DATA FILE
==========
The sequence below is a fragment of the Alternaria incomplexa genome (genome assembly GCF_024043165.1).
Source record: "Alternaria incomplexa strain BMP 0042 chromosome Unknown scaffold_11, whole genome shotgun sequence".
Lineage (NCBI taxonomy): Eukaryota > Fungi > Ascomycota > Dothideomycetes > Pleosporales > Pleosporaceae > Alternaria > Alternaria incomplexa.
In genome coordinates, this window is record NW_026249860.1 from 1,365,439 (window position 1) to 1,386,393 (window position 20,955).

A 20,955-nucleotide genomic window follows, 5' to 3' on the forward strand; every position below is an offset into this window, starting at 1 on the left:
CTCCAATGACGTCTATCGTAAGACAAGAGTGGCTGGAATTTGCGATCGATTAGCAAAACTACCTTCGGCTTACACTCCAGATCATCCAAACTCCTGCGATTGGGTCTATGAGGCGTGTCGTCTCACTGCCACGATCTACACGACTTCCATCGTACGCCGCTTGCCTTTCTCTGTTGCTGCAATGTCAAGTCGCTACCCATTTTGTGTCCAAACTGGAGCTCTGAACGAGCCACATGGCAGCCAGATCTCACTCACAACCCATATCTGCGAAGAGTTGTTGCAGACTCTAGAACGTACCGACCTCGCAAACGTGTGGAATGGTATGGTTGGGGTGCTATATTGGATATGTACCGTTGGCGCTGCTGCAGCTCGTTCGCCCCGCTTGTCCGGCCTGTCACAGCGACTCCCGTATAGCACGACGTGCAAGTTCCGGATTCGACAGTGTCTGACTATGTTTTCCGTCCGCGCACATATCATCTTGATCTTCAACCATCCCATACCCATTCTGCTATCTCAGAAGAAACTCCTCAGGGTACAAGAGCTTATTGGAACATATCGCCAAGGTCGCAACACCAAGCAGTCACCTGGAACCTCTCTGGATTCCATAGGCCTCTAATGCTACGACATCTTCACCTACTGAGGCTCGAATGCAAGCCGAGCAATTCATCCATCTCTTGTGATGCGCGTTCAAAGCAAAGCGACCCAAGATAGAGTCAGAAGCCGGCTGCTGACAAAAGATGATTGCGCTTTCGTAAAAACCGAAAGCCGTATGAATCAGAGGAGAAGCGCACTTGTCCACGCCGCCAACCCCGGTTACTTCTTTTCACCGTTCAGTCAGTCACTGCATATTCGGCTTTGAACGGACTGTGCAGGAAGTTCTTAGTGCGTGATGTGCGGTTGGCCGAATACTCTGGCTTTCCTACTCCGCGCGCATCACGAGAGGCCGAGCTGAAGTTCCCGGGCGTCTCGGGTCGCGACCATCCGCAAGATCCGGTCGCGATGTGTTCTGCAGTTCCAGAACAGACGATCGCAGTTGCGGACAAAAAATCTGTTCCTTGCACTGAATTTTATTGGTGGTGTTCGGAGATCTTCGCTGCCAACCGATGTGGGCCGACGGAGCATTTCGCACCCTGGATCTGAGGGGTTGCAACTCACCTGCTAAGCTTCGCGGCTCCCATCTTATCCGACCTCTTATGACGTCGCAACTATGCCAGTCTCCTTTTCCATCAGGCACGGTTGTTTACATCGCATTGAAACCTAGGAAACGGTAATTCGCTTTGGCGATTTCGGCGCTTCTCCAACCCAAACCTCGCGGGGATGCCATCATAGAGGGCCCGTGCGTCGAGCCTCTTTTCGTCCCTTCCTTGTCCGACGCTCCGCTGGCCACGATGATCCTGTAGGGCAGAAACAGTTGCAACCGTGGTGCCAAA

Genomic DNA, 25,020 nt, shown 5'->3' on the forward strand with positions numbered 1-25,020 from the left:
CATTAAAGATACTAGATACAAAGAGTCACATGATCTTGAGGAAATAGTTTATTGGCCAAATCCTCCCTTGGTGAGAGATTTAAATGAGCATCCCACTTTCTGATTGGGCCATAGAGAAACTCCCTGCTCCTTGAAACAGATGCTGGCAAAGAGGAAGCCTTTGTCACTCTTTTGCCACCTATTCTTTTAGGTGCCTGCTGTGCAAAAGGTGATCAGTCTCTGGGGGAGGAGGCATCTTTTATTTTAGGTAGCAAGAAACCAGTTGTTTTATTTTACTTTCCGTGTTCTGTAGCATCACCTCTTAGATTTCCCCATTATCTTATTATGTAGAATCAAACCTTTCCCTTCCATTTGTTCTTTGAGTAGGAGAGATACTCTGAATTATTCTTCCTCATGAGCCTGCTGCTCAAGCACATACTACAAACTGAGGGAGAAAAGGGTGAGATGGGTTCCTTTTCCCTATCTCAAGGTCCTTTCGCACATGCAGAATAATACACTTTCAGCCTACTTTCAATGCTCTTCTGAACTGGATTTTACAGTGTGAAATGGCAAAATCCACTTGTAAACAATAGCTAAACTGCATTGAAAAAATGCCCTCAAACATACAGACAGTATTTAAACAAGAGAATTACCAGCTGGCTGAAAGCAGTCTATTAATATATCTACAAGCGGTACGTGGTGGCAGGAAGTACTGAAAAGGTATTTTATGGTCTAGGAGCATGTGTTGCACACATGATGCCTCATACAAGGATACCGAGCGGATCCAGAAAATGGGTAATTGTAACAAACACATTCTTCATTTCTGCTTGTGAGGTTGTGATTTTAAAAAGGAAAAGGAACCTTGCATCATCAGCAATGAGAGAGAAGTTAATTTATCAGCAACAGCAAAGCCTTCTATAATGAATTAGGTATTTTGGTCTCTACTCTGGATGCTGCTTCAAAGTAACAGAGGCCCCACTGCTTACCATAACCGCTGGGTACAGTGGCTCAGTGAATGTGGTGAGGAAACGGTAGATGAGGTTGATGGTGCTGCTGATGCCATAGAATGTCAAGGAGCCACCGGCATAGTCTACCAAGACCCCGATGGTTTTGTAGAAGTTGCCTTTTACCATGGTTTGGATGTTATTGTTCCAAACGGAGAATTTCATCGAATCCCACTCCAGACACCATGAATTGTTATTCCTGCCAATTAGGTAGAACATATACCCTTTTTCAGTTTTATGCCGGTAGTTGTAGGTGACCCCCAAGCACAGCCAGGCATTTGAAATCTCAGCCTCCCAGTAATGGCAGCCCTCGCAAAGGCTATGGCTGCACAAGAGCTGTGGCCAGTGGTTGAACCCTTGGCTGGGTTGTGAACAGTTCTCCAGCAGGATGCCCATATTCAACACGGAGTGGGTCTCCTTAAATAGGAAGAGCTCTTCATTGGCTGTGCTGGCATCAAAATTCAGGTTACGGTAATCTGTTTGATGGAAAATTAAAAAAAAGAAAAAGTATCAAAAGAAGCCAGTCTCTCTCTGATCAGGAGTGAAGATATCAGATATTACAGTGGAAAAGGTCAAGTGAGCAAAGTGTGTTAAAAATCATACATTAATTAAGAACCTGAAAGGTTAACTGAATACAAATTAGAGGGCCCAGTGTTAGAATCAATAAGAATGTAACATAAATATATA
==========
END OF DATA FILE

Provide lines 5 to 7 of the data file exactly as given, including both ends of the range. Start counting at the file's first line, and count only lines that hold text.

A 20,955-nucleotide genomic window follows, 5' to 3' on the forward strand; every position below is an offset into this window, starting at 1 on the left:
CTCCAATGACGTCTATCGTAAGACAAGAGTGGCTGGAATTTGCGATCGATTAGCAAAACTACCTTCGGCTTACACTCCAGATCATCCAAACTCCTGCGATTGGGTCTATGAGGCGTGTCGTCTCACTGCCACGATCTACACGACTTCCATCGTACGCCGCTTGCCTTTCTCTGTTGCTGCAATGTCAAGTCGCTACCCATTTTGTGTCCAAACTGGAGCTCTGAACGAGCCACATGGCAGCCAGATCTCACTCACAACCCATATCTGCGAAGAGTTGTTGCAGACTCTAGAACGTACCGACCTCGCAAACGTGTGGAATGGTATGGTTGGGGTGCTATATTGGATATGTACCGTTGGCGCTGCTGCAGCTCGTTCGCCCCGCTTGTCCGGCCTGTCACAGCGACTCCCGTATAGCACGACGTGCAAGTTCCGGATTCGACAGTGTCTGACTATGTTTTCCGTCCGCGCACATATCATCTTGATCTTCAACCATCCCATACCCATTCTGCTATCTCAGAAGAAACTCCTCAGGGTACAAGAGCTTATTGGAACATATCGCCAAGGTCGCAACACCAAGCAGTCACCTGGAACCTCTCTGGATTCCATAGGCCTCTAATGCTACGACATCTTCACCTACTGAGGCTCGAATGCAAGCCGAGCAATTCATCCATCTCTTGTGATGCGCGTTCAAAGCAAAGCGACCCAAGATAGAGTCAGAAGCCGGCTGCTGACAAAAGATGATTGCGCTTTCGTAAAAACCGAAAGCCGTATGAATCAGAGGAGAAGCGCACTTGTCCACGCCGCCAACCCCGGTTACTTCTTTTCACCGTTCAGTCAGTCACTGCATATTCGGCTTTGAACGGACTGTGCAGGAAGTTCTTAGTGCGTGATGTGCGGTTGGCCGAATACTCTGGCTTTCCTACTCCGCGCGCATCACGAGAGGCCGAGCTGAAGTTCCCGGGCGTCTCGGGTCGCGACCATCCGCAAGATCCGGTCGCGATGTGTTCTGCAGTTCCAGAACAGACGATCGCAGTTGCGGACAAAAAATCTGTTCCTTGCACTGAATTTTATTGGTGGTGTTCGGAGATCTTCGCTGCCAACCGATGTGGGCCGACGGAGCATTTCGCACCCTGGATCTGAGGGGTTGCAACTCACCTGCTAAGCTTCGCGGCTCCCATCTTATCCGACCTCTTATGACGTCGCAACTATGCCAGTCTCCTTTTCCATCAGGCACGGTTGTTTACATCGCATTGAAACCTAGGAAACGGTAATTCGCTTTGGCGATTTCGGCGCTTCTCCAACCCAAACCTCGCGGGGATGCCATCATAGAGGGCCCGTGCGTCGAGCCTCTTTTCGTCCCTTCCTTGTCCGACGCTCCGCTGGCCACGATGATCCTGTAGGGCAGAAACAGTTGCAACCGTGGTGCCAAA

Genomic DNA, 25,020 nt, shown 5'->3' on the forward strand with positions numbered 1-25,020 from the left: